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Videotapes dispel conspiracy
Question of the Day
The final moments of American Flight 77 are no longer a mystery, dispelling the dark conspiracy theory that it was a U.S. missile that struck the Pentagon at 9:38 a.m. on September 11.
Military officials yesterday yielded to a Freedom of Information Act lawsuit and released two videotapes that show the aircraft striking the building — killing 125 persons inside, 59 passengers and crew, and the five terrorists who had hijacked the Boeing 757 jet at Washington Dulles International Airport.
The two minutes of footage taken from security cameras adjacent to the Pentagon is halting, brief and grainy. But the pale fuselage of the aircraft and the fireball that followed are clearly visible in several of the frames.
“We fought hard to obtain this video because we felt that it was very important to complete the public record with respect to the terrorist attacks of September 11,” said Tom Fitton, president of Judicial Watch, the government watchdog group, which filed the FOIA request with the Pentagon on Dec. 14, 2004, seeking video from security cameras at the Pentagon, a nearby Citgo gas station, a Sheraton hotel and Virginia Department of Transportation traffic camera.
Footage from the gas station and hotel yielded nothing, and there was no film in the traffic camera. But the images from the Pentagon are enough.
“We hope that this video will put to rest the conspiracy theories involving American Airlines Flight 77,” Mr. Fitton said.
Multiple, unsavory speculations have surfaced about the September 11 attacks in the past five years. One of the most enduring was “9/11: The Big Lie,” a 2002 book by French author Thierry Meyssan who claimed that the “American military-industrial lobby” orchestrated the Pentagon destruction, using a satellite-guided missile.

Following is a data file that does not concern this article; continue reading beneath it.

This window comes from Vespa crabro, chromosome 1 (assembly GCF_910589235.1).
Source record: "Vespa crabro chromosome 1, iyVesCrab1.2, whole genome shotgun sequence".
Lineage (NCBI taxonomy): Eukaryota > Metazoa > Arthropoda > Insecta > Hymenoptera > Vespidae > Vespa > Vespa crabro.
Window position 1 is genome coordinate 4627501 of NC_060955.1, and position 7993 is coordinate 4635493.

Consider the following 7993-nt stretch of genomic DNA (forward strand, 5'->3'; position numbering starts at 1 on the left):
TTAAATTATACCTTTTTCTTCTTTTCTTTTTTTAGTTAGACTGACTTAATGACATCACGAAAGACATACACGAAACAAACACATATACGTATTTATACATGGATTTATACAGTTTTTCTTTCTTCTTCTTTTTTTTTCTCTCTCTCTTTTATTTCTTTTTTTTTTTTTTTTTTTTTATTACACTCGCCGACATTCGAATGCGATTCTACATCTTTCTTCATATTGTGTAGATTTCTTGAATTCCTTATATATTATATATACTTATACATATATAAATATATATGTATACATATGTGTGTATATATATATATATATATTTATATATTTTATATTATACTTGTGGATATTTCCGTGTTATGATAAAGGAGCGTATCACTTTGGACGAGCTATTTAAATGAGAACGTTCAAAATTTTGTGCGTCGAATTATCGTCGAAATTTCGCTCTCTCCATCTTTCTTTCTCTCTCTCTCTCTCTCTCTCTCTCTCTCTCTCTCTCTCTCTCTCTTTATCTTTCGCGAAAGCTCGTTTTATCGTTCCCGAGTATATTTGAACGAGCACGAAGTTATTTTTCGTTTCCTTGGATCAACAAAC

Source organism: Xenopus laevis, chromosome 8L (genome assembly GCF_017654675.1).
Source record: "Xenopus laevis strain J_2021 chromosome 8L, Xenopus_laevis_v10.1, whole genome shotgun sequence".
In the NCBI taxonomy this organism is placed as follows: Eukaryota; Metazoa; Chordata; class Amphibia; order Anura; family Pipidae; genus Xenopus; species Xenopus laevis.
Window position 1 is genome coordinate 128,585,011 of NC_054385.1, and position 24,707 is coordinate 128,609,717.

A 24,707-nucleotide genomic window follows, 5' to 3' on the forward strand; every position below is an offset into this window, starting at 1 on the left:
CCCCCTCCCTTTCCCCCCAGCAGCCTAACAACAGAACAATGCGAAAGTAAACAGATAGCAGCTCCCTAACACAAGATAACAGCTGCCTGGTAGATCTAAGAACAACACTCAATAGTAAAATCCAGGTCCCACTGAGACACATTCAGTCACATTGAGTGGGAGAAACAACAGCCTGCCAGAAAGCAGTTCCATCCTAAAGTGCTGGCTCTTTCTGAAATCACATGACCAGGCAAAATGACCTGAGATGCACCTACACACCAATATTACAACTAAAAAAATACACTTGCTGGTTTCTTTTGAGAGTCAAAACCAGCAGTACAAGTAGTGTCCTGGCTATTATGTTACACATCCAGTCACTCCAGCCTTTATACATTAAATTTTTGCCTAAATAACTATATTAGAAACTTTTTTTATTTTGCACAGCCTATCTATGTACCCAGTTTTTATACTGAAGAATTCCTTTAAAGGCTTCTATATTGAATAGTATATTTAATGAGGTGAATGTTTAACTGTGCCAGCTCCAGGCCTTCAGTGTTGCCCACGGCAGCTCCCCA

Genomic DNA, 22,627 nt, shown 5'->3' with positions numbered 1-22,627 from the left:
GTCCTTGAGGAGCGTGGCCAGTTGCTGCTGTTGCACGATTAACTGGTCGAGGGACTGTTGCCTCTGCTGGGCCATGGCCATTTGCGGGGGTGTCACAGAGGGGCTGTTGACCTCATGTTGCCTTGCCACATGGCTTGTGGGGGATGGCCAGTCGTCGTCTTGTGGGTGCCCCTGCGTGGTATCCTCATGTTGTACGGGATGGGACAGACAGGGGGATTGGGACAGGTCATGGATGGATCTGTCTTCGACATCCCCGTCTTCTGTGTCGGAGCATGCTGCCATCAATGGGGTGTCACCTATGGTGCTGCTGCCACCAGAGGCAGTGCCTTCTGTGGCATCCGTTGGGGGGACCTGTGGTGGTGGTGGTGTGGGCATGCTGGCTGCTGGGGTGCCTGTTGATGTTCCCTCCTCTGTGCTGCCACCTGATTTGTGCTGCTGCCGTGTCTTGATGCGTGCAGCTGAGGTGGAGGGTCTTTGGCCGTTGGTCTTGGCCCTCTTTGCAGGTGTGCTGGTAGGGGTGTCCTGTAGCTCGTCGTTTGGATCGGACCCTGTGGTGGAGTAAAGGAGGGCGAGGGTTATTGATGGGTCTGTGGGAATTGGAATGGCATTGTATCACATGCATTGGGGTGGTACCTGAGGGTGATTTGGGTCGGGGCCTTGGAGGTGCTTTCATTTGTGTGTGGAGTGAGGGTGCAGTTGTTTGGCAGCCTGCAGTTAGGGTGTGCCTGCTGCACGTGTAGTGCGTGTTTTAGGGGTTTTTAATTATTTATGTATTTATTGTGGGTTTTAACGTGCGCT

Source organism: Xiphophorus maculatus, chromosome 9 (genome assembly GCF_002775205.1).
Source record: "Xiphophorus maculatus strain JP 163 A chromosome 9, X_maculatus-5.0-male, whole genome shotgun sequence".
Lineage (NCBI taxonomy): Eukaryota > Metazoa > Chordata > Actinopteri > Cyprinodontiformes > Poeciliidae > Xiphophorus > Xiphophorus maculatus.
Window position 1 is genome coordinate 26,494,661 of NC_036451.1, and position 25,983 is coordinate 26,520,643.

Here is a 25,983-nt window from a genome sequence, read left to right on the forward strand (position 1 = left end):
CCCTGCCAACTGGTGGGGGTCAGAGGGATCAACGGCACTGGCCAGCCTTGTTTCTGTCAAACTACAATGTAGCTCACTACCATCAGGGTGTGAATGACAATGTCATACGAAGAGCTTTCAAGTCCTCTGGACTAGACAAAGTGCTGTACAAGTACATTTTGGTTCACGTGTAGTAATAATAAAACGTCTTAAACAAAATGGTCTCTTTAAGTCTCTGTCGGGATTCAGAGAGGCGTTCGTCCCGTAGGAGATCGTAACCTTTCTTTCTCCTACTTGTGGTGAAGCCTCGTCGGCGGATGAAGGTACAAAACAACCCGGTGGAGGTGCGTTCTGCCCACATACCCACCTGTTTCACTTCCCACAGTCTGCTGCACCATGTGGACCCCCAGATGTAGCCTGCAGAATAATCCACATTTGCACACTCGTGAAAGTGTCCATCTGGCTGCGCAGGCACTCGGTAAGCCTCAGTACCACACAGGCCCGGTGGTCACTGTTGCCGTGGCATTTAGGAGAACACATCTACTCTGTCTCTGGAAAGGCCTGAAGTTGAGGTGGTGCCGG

“This attack could only be committed by United States military personnel against other U.S. military personnel,” Mr. Meyssan wrote, building his case around the fact that no video footage of the impact had been released to the public and that eyewitness accounts were suspect.
Footage did exist, confirmed in a letter to Judicial Watch by the Pentagon in early 2005. But Defense Department officials told the group that the videos were exempt from release because they were evidence in the investigation of Zacarias Moussaoui, the only person tried in this country in association with the September 11 attacks. He was sentenced this month to a life sentence at a federal prison in Colorado.
“Now that the trial of Zacarias Moussaoui is over, we are able to complete your request and provide the video,” wrote William Kammer of department’s freedom of information office, in a letter to Judicial Watch last month.
But conspiracy theories about September 11 persist.
Missouri-based 9/11 Truth, an advocacy group founded to investigate the possibilities, will host a convention in Chicago in June that includes a workshop called “Flights of Fancy: 11, 15, 77 and 93 (an Inside Job)” — which “highlights the many inconsistencies between The 9/11 Commission Report versus the NORAD [North American Aerospace Defense Command] timeline, the testimony of expert witnesses and the presumed facts,” according to organizers.
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